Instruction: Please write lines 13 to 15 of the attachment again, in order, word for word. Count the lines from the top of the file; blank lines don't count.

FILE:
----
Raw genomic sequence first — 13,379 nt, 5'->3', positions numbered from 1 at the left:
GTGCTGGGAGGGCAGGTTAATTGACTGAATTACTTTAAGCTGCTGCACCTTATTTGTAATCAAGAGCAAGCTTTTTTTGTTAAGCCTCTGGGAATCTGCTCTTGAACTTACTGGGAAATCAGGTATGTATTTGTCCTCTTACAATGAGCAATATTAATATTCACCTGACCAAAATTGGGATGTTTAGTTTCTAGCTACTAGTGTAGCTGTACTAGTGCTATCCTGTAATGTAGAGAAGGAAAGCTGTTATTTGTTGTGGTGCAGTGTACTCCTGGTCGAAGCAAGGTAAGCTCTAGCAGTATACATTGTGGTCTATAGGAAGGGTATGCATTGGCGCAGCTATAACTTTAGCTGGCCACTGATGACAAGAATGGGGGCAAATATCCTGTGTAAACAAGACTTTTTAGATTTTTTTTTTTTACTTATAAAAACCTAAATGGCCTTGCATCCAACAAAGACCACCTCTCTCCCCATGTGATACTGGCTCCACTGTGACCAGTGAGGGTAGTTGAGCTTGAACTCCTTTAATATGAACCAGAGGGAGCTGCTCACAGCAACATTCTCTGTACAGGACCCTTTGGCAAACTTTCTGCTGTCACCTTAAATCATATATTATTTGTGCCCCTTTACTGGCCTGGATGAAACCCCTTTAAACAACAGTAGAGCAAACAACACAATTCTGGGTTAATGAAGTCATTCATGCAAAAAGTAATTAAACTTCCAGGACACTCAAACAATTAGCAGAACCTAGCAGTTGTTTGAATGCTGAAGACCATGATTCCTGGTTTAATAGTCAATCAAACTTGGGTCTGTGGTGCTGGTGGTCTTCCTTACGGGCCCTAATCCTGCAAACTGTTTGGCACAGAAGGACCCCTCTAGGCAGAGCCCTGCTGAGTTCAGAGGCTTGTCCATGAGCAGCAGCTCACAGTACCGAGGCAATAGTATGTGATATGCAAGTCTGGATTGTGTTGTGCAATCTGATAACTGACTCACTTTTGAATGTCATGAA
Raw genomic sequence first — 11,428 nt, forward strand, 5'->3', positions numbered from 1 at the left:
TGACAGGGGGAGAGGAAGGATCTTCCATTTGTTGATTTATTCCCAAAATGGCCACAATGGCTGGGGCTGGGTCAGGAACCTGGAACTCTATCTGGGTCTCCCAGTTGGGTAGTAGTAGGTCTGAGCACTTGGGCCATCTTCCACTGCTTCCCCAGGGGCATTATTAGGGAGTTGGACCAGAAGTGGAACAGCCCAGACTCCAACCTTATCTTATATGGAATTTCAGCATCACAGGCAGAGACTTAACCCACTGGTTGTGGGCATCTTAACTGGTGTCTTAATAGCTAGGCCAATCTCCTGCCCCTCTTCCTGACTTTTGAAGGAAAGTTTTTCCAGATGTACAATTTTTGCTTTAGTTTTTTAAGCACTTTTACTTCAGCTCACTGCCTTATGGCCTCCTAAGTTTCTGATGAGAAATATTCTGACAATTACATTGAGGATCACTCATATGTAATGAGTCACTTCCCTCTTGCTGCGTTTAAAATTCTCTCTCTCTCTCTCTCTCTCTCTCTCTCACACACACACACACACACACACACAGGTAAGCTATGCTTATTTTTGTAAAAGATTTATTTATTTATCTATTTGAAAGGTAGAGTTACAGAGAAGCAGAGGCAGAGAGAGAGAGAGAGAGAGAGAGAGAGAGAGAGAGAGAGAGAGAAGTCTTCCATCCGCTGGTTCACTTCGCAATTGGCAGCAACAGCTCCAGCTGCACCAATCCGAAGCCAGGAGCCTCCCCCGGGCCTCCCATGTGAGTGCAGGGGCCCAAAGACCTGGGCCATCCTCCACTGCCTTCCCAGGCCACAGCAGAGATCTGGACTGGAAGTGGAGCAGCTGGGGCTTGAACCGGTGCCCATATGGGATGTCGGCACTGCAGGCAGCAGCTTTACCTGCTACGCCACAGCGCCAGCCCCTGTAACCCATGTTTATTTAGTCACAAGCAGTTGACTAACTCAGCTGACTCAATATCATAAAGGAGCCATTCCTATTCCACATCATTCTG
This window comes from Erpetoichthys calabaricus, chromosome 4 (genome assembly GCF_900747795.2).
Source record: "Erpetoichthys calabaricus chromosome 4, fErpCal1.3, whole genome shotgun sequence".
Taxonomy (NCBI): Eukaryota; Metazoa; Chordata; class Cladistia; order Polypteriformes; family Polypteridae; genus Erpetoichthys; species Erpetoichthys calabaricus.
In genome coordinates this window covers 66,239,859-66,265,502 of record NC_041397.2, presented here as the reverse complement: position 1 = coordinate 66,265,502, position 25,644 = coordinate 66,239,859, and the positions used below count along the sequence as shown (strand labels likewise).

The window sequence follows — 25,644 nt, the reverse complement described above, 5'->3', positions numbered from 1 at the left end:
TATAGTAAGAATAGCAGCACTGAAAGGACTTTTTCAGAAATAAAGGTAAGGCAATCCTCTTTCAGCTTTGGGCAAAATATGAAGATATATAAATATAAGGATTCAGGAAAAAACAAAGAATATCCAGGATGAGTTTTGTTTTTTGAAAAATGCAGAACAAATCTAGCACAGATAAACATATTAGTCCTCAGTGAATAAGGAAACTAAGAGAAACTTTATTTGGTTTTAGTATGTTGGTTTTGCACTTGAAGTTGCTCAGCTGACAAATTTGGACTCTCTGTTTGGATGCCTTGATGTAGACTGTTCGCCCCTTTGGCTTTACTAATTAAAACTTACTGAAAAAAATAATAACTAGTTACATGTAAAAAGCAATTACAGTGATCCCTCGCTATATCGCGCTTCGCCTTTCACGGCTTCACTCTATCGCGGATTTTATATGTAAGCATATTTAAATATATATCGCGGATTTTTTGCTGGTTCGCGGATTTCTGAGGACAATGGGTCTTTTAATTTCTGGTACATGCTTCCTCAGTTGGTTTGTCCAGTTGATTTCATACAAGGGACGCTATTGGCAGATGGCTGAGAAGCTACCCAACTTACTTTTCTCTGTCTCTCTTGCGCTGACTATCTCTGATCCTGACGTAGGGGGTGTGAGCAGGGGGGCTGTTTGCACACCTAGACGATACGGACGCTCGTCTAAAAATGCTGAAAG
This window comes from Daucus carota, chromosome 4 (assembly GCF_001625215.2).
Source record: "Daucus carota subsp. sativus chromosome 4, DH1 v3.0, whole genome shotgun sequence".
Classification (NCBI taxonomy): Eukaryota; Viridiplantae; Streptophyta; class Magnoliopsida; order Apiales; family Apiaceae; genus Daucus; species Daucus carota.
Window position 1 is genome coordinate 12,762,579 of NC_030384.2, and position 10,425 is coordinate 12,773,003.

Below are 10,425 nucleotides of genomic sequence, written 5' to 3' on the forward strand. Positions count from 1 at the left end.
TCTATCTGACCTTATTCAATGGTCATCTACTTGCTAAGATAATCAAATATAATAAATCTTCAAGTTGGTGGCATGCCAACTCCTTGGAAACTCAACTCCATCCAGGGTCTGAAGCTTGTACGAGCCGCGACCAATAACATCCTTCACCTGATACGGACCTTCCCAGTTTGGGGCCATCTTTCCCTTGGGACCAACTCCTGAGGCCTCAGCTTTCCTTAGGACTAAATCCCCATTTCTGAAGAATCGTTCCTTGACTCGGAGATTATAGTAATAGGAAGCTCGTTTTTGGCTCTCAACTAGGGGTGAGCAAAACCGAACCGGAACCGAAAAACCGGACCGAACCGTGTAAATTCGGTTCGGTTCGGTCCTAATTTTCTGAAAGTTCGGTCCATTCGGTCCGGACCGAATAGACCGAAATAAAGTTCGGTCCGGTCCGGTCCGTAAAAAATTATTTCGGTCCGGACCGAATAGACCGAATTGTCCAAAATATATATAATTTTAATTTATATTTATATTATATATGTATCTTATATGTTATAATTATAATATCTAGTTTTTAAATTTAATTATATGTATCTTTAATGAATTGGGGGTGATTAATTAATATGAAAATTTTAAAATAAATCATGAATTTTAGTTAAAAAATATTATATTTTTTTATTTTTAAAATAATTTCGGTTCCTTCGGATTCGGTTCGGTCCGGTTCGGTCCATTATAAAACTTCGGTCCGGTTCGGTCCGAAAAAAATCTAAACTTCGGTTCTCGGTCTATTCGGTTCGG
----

Classification (NCBI taxonomy): Eukaryota; Viridiplantae; Streptophyta; class Magnoliopsida; order Apiales; family Apiaceae; genus Daucus; species Daucus carota.
Window position 1 is genome coordinate 12,762,579 of NC_030384.2, and position 10,425 is coordinate 12,773,003.

Below are 10,425 nucleotides of genomic sequence, written 5' to 3' on the forward strand. Positions count from 1 at the left end.